Babies.

Babies – the usurpers of time, body, soul and all that is sane.  Little individuals that  are so cute we actually strap them to our bodies.

We parents as, wannabe professionals, are blindsided by that sweet smile and the smell of cotton candy and diapers. They are mesmerizing indeed – but the killer of all that is professional (at least for me).

The turning point for my perpetual tardiness was one of the first times I volunteered for the unit family readiness team. I had three children, the youngest being around 9 months and still nursing. As nursing mommies often do, I planned on feeding my son at the very last minute before departure. I was in my best suit with my briefcase in the car and the babysitter in the house. I finished feeding the baby and arrived to the meeting right at 11:00 am as planned. I barreled into the conference room and in the immortal words of Britney Spears “all eyes on me.” The room was set up so that the entire group was facing the entry door and they actually started right at 11:00 am. How dare they! Where was the coffee, socializing and introductions? As I entered I heard ladies gasp and witnessed uniformed warriors casting their eyes downward. A fellow volunteer gave me that kind of acknowledgment one might receive when lipstick is on the teeth. I wish it had just been lipstick. While still standing at the entry to the conference room, I looked down and saw that my suit top was completely unbuttoned and revealing my awesome, filthy, nursing bra. The one my husband says looks like a chimney sweep wore it while cleaning out the flue.  In my rush to feed the baby and leave, I had forgotten to button up my blouse.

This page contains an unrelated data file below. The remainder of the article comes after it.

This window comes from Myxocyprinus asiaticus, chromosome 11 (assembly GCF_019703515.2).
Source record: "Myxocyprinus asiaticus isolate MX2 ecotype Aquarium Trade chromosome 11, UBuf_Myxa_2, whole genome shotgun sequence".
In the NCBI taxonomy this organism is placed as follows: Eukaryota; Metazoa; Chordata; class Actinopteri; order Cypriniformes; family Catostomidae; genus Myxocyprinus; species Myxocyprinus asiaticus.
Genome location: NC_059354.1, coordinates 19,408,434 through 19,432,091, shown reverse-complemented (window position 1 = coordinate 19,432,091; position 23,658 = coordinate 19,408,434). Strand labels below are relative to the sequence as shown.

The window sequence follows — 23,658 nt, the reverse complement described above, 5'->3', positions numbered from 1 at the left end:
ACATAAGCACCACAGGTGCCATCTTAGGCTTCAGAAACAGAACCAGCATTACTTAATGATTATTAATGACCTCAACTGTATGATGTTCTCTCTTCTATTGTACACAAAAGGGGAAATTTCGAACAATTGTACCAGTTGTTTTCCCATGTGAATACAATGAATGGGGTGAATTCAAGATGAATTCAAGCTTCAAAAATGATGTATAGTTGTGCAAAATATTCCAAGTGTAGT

Nice.

I suppose if this had been the first time something like this had happened I would be mortified. But it was not and I was not. I quickly exited, buttoned up my blouse and returned with an indignant look of what on my face.

If you are reading this screaming YES – then allow me to offer a few tips.

Create a mindset within yourself that you will always be on time. Being late is not an option. There will always be traffic, babies, accidents, breakdowns and vomit. Adjust accordingly and make it happen.  The day before an event, prepare your clothes and place all bags, files, papers and supplies in your vehicle. Arrive to events 45 minutes early and while sitting in your car, catch up on email, phone calls and your instagram. Sit in the host’s driveway and ring the bell exactly at the stroke of arrival time quoted on the invite. Your host will love it and be so very impressed.

Within the realm of military life, punctuality is not to be taken lightly. Rise to the occasion, don’t make excuses. Be professional and enjoy yourself!

Entertainingly Yours,

Cassie